Apr 23, 2011
Messages
526
Location
Southeast PA
I have to ask what kind of scope you were using that you couldn't see good enough dtail with it either? As far as the Binos, at the higher price point you are talking check out Maven. They are as good as many higher end Euro type glass at a quarter the price. I don't like Vortex scopes becasue they break but they do make decent Binnoculars and spotting scopes in your price range. I used to like Nikon but since they screwed everyone over on the disappearing Lifetime Scope warranty I sold all Nikon products.
My rifle scope is a Leupold VX3i 4.5-14x50. I dont like to use my scope as an observation device for safety reasons. Lots of hunters in the woods here in PA.
 

Dean2

Well-Known Member
Joined
Jul 31, 2010
Messages
909
Location
Alberta
My rifle scope is a Leupold VX3i 4.5-14x50. I dont like to use my scope as an observation device for safety reasons. Lots of hunters in the woods here in PA.
I get not using it for general spotting and observation but I have some trouble seeing not using it to look at an animal you intend to shoot if it has enough horn on it. If it isn't safe in that situation I don't know when it would ever be safe to line up an animal much less actually take a shot. I have to say this really brings into question this whole story, but IF u let that deer go because you wouldn't put your rifle on him then I don't have any more useful advice.
 
Last edited:

M77Fan

Active Member
Joined
Oct 26, 2020
Messages
32
Location
Wyoming
Most of what has already been said is true. You do generally get what you pay for in optics. And even "name brands" are not always best. While I use Nikon photo equipment, I have found their binoculars to be pretty bad - but maybe they have improved by now. I have Swarovski binocs largely due to a DIY sheep hunt some years back. At the time I was spending a lot of time behind Ziess binoculars at work and they woere good, but I had also looked through Swarovskis. Before buying my own, I ordered both from Cabela's and did a side by side comparison. Set them up on tripods to eliminate all the hand shake and tested them against each other at dawn, dusk, and during the day. The Swarovskis edged out the Ziess in several places that made a difference to me. The difference in price was negligible. I still have the Swarovskis, and the company has given great service even when a scratch on a cover glass was my doing. They refurbished it and sent it back no charge.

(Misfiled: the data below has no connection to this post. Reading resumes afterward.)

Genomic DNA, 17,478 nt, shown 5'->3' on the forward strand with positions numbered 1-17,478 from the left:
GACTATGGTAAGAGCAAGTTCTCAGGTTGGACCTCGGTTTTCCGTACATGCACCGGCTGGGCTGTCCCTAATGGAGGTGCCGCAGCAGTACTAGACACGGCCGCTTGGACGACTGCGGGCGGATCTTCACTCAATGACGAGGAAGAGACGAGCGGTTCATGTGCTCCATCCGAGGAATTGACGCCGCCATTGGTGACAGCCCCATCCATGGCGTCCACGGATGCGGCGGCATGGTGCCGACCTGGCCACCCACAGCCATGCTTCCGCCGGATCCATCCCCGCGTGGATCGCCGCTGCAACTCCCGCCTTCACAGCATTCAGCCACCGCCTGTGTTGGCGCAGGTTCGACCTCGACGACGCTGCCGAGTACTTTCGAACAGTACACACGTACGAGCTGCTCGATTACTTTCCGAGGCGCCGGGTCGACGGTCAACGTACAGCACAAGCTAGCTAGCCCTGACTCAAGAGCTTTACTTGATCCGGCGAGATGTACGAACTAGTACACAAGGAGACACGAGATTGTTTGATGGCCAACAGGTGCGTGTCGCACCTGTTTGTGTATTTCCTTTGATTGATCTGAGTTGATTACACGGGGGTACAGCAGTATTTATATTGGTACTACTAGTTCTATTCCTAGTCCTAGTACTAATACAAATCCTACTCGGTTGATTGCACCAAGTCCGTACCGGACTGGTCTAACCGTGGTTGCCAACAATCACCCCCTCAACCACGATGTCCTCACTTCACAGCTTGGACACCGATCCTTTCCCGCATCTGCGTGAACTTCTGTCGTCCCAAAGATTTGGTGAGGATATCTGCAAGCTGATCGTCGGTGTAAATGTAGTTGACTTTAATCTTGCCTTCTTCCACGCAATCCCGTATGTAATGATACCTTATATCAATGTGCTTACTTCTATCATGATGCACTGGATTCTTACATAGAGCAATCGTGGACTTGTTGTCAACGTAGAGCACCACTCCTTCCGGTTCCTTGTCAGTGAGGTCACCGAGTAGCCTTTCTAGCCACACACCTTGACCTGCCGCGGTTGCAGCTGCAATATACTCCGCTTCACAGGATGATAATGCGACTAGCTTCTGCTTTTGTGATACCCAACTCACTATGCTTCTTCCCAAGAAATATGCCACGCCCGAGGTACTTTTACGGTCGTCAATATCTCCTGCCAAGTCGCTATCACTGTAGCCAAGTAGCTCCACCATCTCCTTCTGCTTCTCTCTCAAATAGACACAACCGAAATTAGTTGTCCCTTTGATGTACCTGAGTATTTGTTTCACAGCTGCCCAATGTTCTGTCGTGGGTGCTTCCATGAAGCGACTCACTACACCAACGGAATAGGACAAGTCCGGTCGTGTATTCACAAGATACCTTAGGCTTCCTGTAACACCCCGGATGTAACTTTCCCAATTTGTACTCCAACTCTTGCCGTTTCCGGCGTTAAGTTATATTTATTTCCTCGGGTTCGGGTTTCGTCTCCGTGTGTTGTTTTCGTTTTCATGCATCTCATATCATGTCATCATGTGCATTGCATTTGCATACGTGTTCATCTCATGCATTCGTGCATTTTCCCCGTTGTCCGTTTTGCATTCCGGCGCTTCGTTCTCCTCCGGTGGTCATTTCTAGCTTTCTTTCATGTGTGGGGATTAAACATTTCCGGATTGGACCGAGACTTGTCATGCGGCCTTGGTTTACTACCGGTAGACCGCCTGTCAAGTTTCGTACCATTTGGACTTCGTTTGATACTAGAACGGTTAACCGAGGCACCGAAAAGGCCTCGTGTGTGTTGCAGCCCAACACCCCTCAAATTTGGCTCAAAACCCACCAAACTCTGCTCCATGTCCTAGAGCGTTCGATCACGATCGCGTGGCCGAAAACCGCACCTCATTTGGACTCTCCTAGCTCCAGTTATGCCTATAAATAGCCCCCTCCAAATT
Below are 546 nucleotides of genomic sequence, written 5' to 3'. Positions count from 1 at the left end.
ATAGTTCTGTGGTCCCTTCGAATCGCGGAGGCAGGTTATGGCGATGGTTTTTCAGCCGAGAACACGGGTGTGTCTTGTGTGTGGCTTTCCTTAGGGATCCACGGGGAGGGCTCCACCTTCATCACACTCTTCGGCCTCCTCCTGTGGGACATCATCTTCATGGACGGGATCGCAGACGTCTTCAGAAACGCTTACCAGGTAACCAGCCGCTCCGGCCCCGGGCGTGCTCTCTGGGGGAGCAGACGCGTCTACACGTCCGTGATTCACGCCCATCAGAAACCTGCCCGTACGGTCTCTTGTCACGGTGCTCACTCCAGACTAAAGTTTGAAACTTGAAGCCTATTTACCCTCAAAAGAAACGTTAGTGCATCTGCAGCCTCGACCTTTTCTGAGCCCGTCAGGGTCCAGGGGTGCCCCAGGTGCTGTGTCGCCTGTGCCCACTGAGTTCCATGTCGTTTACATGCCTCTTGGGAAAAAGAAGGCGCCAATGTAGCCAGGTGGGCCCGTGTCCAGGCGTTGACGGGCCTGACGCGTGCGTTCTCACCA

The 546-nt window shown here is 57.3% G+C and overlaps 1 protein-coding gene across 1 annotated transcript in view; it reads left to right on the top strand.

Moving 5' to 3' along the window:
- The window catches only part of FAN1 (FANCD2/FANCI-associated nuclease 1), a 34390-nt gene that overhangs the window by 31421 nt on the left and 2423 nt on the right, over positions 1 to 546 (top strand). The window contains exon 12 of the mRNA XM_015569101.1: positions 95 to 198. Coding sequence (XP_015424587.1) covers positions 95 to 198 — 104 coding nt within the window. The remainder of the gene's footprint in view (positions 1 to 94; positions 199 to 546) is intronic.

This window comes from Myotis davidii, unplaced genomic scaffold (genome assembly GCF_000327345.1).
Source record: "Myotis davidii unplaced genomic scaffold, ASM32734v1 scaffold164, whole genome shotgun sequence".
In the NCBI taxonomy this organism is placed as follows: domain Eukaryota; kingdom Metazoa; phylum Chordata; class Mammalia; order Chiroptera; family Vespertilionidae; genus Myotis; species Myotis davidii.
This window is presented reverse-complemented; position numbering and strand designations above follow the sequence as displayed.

So one suggestion I would make if purchasing new optics is compare if you can before you buy. Going to a well supplied store like Cabela's is best, but ordering 2 and sending back the one you don't want can also work. For best clarity rest your binoculars on something: a tripod, bipod, monopod, your pack, a tree limb, or whatever can steady your hand movement. Go from standing to sitting or kneeling if the cover around you allows, especially in the wind, as this can eliminate a certain amount of sway from your body movement. Any and every optical device benefits from a steady rest. The higher the power the more this is necessary, but even with a lower power, rock steady provides better clarity for the power you have. This applies to spotting scopes too.

There was one comment about using your scope. A thought on this is have you adjusted the focus on your rifle scope lately? It occurred to me recently to do so after an eye doc told me I had "age appropriate" changes in my eyes. My scope that had been riding on my rifle for years didn't seem quite as clear as it had. Now it does, after a little focus adjustment. This also applies to your binoculars. Have you checked the balance on both sides lately? If they are individual focus, could one or both have moved? If you have a single eye balance, maybe it needs adjustment to bring the sharpness back? If they were really inexpensive and are also old, they may have outlived their useful life. A friend of mine on an antelope hunt was having difficulty seeing through his binoculars what I was describing, so I handed him my binoculars. After looking through mine he called his "my first grade binoculars" for the rest of the trip. After looking through his, all I can say is his were abysmal.

Just some thoughts. I use all my optics a lot, and I expect performance. But there is nothing like making sure your focus is right, that the balance is correct, and that you are using a rest to enhance the clarity of your view. Cleaning them regularly is also a must.
 
Top